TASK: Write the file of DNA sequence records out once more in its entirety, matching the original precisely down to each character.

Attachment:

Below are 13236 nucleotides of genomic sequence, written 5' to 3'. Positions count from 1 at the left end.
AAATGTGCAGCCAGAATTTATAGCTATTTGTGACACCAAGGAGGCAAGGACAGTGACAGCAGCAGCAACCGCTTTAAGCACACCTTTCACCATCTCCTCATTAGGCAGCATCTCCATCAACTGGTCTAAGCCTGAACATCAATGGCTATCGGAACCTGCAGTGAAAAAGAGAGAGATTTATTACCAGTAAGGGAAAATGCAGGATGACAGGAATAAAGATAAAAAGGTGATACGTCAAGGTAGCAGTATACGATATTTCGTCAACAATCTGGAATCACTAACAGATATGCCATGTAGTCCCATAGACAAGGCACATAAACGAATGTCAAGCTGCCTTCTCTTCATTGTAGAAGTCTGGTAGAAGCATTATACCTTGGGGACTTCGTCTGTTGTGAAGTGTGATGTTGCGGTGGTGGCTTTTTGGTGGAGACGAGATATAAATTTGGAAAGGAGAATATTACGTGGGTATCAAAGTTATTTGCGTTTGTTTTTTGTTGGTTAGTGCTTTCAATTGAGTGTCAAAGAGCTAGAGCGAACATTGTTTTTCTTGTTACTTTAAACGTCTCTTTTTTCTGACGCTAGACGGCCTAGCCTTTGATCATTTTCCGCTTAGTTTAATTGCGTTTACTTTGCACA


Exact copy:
Below are 13236 nucleotides of genomic sequence, written 5' to 3'. Positions count from 1 at the left end.
AAATGTGCAGCCAGAATTTATAGCTATTTGTGACACCAAGGAGGCAAGGACAGTGACAGCAGCAGCAACCGCTTTAAGCACACCTTTCACCATCTCCTCATTAGGCAGCATCTCCATCAACTGGTCTAAGCCTGAACATCAATGGCTATCGGAACCTGCAGTGAAAAAGAGAGAGATTTATTACCAGTAAGGGAAAATGCAGGATGACAGGAATAAAGATAAAAAGGTGATACGTCAAGGTAGCAGTATACGATATTTCGTCAACAATCTGGAATCACTAACAGATATGCCATGTAGTCCCATAGACAAGGCACATAAACGAATGTCAAGCTGCCTTCTCTTCATTGTAGAAGTCTGGTAGAAGCATTATACCTTGGGGACTTCGTCTGTTGTGAAGTGTGATGTTGCGGTGGTGGCTTTTTGGTGGAGACGAGATATAAATTTGGAAAGGAGAATATTACGTGGGTATCAAAGTTATTTGCGTTTGTTTTTTGTTGGTTAGTGCTTTCAATTGAGTGTCAAAGAGCTAGAGCGAACATTGTTTTTCTTGTTACTTTAAACGTCTCTTTTTTCTGACGCTAGACGGCCTAGCCTTTGATCATTTTCCGCTTAGTTTAATTGCGTTTACTTTGCACA